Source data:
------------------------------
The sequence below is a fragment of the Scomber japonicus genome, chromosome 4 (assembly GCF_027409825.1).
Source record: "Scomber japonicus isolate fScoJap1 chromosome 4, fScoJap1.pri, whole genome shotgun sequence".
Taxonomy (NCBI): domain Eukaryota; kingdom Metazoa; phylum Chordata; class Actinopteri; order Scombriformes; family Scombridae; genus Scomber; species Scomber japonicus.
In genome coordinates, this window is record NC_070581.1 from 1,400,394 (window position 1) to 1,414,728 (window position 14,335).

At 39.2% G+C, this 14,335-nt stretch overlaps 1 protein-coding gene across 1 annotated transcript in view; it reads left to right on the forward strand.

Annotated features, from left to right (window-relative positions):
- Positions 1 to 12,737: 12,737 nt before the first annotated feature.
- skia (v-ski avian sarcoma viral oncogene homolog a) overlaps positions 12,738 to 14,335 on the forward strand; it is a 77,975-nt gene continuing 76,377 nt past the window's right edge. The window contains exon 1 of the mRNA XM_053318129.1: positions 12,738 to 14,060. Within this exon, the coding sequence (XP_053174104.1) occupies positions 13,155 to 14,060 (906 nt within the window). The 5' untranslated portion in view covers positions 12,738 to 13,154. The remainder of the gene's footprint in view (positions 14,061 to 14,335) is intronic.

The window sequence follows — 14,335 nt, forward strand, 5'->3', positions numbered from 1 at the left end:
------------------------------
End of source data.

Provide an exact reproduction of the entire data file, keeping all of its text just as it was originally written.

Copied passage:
The sequence below is a fragment of the Scomber japonicus genome, chromosome 4 (assembly GCF_027409825.1).
Source record: "Scomber japonicus isolate fScoJap1 chromosome 4, fScoJap1.pri, whole genome shotgun sequence".
Taxonomy (NCBI): domain Eukaryota; kingdom Metazoa; phylum Chordata; class Actinopteri; order Scombriformes; family Scombridae; genus Scomber; species Scomber japonicus.
In genome coordinates, this window is record NC_070581.1 from 1,400,394 (window position 1) to 1,414,728 (window position 14,335).

At 39.2% G+C, this 14,335-nt stretch overlaps 1 protein-coding gene across 1 annotated transcript in view; it reads left to right on the forward strand.

Annotated features, from left to right (window-relative positions):
- Positions 1 to 12,737: 12,737 nt before the first annotated feature.
- skia (v-ski avian sarcoma viral oncogene homolog a) overlaps positions 12,738 to 14,335 on the forward strand; it is a 77,975-nt gene continuing 76,377 nt past the window's right edge. The window contains exon 1 of the mRNA XM_053318129.1: positions 12,738 to 14,060. Within this exon, the coding sequence (XP_053174104.1) occupies positions 13,155 to 14,060 (906 nt within the window). The 5' untranslated portion in view covers positions 12,738 to 13,154. The remainder of the gene's footprint in view (positions 14,061 to 14,335) is intronic.

The window sequence follows — 14,335 nt, forward strand, 5'->3', positions numbered from 1 at the left end: